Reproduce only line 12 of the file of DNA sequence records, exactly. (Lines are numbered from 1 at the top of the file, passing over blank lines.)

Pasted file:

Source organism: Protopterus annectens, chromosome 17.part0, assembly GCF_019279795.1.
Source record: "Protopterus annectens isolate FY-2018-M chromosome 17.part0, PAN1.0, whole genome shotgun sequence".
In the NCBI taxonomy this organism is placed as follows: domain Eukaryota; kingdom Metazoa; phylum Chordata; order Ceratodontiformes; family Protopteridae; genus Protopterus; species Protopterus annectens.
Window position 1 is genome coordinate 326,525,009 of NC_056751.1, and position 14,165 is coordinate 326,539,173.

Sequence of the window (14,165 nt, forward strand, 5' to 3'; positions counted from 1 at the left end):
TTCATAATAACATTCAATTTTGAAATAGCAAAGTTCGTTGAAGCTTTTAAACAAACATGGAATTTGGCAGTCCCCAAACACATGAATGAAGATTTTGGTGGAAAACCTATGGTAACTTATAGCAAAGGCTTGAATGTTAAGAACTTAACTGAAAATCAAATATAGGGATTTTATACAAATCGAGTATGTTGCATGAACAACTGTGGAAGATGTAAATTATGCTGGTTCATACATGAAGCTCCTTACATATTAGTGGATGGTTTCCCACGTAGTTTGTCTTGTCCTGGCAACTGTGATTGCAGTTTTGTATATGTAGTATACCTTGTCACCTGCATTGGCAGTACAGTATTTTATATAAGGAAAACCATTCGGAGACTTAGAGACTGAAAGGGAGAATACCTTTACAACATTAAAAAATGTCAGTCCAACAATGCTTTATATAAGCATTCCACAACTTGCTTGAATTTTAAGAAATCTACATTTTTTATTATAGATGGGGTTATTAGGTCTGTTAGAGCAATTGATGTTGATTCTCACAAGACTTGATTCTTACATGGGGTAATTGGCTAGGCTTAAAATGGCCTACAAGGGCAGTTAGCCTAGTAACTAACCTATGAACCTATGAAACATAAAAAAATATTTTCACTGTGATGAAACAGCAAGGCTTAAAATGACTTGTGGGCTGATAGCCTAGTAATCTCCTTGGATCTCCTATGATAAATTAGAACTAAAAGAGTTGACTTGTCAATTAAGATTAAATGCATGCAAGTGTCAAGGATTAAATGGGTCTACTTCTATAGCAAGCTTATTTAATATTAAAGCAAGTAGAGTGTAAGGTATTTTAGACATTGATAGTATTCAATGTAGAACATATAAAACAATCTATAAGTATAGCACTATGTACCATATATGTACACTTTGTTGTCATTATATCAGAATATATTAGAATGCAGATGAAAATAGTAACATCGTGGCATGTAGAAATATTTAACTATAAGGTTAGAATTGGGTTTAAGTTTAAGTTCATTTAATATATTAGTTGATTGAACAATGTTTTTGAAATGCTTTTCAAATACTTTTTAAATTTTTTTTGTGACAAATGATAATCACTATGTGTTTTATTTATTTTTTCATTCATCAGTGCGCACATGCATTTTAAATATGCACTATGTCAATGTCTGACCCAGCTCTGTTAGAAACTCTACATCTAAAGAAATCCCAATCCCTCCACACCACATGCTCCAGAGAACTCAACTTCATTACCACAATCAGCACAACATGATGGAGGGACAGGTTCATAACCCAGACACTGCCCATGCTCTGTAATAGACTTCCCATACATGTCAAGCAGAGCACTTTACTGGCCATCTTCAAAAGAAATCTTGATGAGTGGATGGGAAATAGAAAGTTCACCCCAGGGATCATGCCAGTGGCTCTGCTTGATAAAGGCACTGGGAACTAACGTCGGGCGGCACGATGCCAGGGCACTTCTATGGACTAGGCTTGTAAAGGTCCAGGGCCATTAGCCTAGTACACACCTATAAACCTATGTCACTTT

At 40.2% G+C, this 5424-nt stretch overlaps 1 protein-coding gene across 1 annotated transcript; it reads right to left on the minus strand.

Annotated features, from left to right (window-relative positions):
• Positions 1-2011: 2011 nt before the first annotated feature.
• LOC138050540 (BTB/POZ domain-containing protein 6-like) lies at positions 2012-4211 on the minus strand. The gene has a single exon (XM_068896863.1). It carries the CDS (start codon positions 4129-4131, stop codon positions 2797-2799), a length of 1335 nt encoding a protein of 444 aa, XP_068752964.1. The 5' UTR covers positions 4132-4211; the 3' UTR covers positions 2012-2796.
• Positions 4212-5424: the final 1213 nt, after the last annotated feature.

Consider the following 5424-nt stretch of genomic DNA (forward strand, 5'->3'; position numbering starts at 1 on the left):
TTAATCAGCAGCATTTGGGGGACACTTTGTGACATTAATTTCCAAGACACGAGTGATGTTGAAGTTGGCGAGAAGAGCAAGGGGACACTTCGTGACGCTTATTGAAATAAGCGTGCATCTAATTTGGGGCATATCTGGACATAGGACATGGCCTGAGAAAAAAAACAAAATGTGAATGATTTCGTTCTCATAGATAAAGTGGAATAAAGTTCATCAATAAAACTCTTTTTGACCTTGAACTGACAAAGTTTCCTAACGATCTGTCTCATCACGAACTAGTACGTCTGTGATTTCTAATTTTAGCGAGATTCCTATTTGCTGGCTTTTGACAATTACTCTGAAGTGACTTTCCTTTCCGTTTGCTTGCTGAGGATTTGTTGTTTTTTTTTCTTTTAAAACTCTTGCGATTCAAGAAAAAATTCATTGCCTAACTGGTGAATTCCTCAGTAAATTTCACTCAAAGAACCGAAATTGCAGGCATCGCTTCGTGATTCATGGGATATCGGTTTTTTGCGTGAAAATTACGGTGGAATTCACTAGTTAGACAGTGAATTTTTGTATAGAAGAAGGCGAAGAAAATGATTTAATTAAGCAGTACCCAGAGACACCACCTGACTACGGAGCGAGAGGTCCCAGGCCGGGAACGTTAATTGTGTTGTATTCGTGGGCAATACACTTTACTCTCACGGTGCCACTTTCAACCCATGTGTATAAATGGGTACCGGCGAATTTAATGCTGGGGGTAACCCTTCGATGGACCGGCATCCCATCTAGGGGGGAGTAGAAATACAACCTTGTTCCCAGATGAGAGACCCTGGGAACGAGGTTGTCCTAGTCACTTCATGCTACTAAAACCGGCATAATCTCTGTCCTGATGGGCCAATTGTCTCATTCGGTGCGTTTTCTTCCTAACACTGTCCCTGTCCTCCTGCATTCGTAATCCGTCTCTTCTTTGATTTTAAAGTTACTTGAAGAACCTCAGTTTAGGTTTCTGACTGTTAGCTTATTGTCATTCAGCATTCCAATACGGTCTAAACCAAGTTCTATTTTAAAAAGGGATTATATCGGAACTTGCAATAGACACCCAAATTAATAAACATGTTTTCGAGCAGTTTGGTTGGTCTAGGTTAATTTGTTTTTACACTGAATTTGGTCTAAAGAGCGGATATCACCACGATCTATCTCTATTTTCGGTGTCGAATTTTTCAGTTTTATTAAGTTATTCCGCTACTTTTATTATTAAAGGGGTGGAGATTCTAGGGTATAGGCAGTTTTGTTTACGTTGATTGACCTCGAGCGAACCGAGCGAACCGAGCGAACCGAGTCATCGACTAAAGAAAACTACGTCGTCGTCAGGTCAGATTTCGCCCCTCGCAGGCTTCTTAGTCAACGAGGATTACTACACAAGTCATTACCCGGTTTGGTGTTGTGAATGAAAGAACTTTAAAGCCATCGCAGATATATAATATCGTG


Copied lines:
Consider the following 5424-nt stretch of genomic DNA (forward strand, 5'->3'; position numbering starts at 1 on the left):